In light of the banking stresses, it’s also worth noting how EM banking models differ from those in developed markets. Most EM countries have only a handful of champion banks which are considered D-SIBs, the majority of which tend to be fully or partially government owned. Governments also keep significant deposits at the banks, and other depositors tend to be widespread across the wider local economy. These EM banks tend to be more traditional commercial banks engaging in very broad, conventional commercial banking activities such as residential mortgages, issuing credit cards and making loans that are not specialized by industry. Therefore, the likelihood of seeing a deposit run on a niche bank like we observed for SVB or a Credit Suisse-like failure is low. Overall, the majority of EM banks are also stringently regulated and well-capitalized with capital levels well in excess of their Basel III requirements.
On the positive side, we do see bright spots across the corporate space. Within the investment grade segment, spreads have tightened notably, but we see value in some idiosyncratic opportunities in BBB credits. The high yield segment looks less attractive from a risk-reward perspective, but in our view, there are some very select opportunities in BBs. Across the market, sectors in India and in the Gulf Cooperation Council (GCC) states look interesting for corporates that are well-positioned to benefit from the economic growth, infrastructure projects and/or green transition themes taking place in those countries. In Latin America, corporates in Mexico continue to look attractive due to the broad impact of nearshoring, which over time will have a cascading effect through several sectors and is likely to continue for the foreseeable future. That said, we continue to believe staying up in quality makes sense—now more than ever.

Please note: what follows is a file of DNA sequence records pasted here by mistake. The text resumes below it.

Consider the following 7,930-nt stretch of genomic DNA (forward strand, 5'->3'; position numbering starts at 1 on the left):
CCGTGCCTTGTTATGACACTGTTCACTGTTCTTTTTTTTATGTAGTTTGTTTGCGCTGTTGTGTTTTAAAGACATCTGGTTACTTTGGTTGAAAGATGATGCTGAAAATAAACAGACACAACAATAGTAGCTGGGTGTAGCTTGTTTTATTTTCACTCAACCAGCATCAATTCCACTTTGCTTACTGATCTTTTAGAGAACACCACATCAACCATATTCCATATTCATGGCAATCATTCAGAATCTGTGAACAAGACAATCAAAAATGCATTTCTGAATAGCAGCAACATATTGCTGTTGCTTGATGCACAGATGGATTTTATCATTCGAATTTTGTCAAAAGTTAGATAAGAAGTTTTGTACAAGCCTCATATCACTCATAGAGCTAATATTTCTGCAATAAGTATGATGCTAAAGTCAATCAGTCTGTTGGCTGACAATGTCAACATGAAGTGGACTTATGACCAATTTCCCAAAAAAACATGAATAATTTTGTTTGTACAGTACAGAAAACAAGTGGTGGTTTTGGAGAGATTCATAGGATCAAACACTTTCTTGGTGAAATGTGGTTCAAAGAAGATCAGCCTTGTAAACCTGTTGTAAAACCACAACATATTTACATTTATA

Going forward, we are relatively optimistic about the role of rates and currencies as positive drivers of performance in the EM debt space. From a credit standpoint, we remain cautious given the potential for tighter global credit conditions and higher costs of funding. We continue to emphasize close attention to credit risk through rigorous issuer and country selection, especially in a volatile and uncertain global macro environment. We believe that managers focused on those drivers are best positioned to uncover opportunities and deliver superior results.
1. Source: J.P. Morgan. As of March 31, 2023.
2. Source: J.P. Morgan. As of March 31, 2023.
3. Source: J.P. Morgan. As of March 31, 2023.